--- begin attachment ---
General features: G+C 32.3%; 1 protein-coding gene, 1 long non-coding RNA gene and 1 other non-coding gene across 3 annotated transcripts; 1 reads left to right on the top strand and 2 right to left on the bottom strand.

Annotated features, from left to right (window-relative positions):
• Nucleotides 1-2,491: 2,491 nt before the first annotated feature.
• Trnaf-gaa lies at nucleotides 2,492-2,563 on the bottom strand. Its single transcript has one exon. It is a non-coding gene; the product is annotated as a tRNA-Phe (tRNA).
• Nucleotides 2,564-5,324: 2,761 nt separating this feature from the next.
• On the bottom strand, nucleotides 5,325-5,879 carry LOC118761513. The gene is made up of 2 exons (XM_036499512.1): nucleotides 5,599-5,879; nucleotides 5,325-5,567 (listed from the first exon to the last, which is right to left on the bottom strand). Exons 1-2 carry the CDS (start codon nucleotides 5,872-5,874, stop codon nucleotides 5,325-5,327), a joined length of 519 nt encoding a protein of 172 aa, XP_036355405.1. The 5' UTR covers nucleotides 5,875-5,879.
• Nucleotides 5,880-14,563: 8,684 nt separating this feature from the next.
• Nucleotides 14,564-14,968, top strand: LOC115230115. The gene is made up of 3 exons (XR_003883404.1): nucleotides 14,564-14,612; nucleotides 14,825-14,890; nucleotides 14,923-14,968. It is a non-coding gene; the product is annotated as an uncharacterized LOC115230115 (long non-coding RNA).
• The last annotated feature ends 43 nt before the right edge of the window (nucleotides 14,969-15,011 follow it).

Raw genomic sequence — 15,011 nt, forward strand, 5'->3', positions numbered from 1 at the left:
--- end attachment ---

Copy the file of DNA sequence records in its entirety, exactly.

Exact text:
General features: G+C 32.3%; 1 protein-coding gene, 1 long non-coding RNA gene and 1 other non-coding gene across 3 annotated transcripts; 1 reads left to right on the top strand and 2 right to left on the bottom strand.

Annotated features, from left to right (window-relative positions):
• Nucleotides 1-2,491: 2,491 nt before the first annotated feature.
• Trnaf-gaa lies at nucleotides 2,492-2,563 on the bottom strand. Its single transcript has one exon. It is a non-coding gene; the product is annotated as a tRNA-Phe (tRNA).
• Nucleotides 2,564-5,324: 2,761 nt separating this feature from the next.
• On the bottom strand, nucleotides 5,325-5,879 carry LOC118761513. The gene is made up of 2 exons (XM_036499512.1): nucleotides 5,599-5,879; nucleotides 5,325-5,567 (listed from the first exon to the last, which is right to left on the bottom strand). Exons 1-2 carry the CDS (start codon nucleotides 5,872-5,874, stop codon nucleotides 5,325-5,327), a joined length of 519 nt encoding a protein of 172 aa, XP_036355405.1. The 5' UTR covers nucleotides 5,875-5,879.
• Nucleotides 5,880-14,563: 8,684 nt separating this feature from the next.
• Nucleotides 14,564-14,968, top strand: LOC115230115. The gene is made up of 3 exons (XR_003883404.1): nucleotides 14,564-14,612; nucleotides 14,825-14,890; nucleotides 14,923-14,968. It is a non-coding gene; the product is annotated as an uncharacterized LOC115230115 (long non-coding RNA).
• The last annotated feature ends 43 nt before the right edge of the window (nucleotides 14,969-15,011 follow it).

Raw genomic sequence — 15,011 nt, forward strand, 5'->3', positions numbered from 1 at the left: